Better Bibles Blog has a segment from Suzanne McCarthy's recent interview with Dr. J. I. Packer regarding Bible translations. In it, Dr. Packer states quite nicely the problem that I have always had with the New International Version:
[The NIV] is an in and out version, when a literal translation is clear they give you a literal translation. When they think they are confronted with a form or words which, if literally translated, or should I say, directly translated, wouldn�t communicate very well, without warning of what they are doing they go off into paraphrase.
The NIV tends to give up on any attempt at literalness whenever things get difficult, and this can be quite misleading. The problem is that the degree of interpretation done by the translators (and translators must always do some interpretation) and the degree left to the readers is not consistent, and so the reader cannot distinguish what the text actually says from what the translator thinks it means, and therefore can't determine how broad the range of possible interpretations is.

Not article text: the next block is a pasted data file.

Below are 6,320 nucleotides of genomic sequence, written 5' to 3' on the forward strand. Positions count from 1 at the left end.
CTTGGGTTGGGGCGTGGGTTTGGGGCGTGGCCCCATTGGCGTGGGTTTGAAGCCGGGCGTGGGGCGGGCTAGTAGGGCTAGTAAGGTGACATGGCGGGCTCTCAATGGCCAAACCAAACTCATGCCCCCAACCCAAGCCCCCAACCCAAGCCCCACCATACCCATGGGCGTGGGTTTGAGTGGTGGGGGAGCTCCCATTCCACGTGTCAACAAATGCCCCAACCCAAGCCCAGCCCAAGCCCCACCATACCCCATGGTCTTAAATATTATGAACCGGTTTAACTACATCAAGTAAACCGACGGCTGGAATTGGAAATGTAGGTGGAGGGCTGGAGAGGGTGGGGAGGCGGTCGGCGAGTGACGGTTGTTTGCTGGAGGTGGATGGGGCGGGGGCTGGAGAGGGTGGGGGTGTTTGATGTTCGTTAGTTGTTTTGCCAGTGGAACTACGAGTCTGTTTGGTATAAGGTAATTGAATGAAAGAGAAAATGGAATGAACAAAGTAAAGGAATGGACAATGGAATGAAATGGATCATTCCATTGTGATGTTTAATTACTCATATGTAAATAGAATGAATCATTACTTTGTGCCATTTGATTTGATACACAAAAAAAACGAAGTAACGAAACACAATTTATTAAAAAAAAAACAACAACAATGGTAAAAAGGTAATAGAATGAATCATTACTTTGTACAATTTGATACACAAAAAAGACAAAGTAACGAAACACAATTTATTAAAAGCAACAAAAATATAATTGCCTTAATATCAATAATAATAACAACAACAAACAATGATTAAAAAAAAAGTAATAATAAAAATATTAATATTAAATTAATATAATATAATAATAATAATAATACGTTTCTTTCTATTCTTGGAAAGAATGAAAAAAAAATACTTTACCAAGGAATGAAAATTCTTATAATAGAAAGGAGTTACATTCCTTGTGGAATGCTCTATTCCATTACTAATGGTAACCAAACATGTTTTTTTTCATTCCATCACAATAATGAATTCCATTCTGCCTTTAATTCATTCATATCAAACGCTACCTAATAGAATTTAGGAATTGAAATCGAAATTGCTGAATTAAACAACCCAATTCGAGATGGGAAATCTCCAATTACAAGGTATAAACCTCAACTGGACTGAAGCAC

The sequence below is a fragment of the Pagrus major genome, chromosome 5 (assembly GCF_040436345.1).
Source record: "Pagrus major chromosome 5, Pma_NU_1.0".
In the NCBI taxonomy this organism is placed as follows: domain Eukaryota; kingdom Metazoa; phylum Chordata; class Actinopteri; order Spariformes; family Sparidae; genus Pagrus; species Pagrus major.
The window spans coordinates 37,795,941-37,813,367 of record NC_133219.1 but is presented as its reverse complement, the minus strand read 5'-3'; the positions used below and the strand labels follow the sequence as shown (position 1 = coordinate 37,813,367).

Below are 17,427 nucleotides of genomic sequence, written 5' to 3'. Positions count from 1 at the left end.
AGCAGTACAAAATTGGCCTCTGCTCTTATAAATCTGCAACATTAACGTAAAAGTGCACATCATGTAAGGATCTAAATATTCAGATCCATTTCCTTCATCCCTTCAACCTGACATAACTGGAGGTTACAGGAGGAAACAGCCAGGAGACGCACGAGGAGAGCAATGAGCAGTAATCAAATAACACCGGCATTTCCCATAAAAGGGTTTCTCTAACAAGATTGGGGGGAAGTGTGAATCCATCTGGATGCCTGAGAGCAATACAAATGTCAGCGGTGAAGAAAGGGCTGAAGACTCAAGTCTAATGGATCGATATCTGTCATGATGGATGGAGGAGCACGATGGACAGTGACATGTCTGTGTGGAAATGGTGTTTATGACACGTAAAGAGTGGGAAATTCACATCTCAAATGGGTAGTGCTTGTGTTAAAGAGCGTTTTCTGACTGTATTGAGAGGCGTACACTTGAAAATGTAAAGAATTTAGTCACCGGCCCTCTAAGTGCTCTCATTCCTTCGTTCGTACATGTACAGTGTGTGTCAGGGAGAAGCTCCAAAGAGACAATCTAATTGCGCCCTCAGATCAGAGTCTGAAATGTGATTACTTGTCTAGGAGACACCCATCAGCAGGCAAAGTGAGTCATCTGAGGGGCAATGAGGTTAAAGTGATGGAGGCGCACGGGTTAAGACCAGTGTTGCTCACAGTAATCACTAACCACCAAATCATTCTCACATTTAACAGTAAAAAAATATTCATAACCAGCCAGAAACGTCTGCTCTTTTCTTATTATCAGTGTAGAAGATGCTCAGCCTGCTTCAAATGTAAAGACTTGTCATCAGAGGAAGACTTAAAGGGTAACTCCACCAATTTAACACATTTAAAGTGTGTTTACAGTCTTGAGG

Of course, the problem could be solved by reading the NIV and the NASB at the same time, but I would like to think that there are some translations that are both readable and consistent. The NKJV is quite readable (for me) and consistent in its translation, but it is traditional to a fault and difficult for people not familiar with "church English." What I've seen of the ESV makes me think that it is even more extreme in these matters (whcih I think is a bad thing). As regular readers of this blog will be aware, I am continuing to evaluate the Holmann Christian Standard Bible. I still haven't spent enough time with it to know for sure what I think, but so far I like pretty much everything I've seen. I discussed my first systematic look at it here.Posted by Kenny at February 14, 2006 1:35 PM
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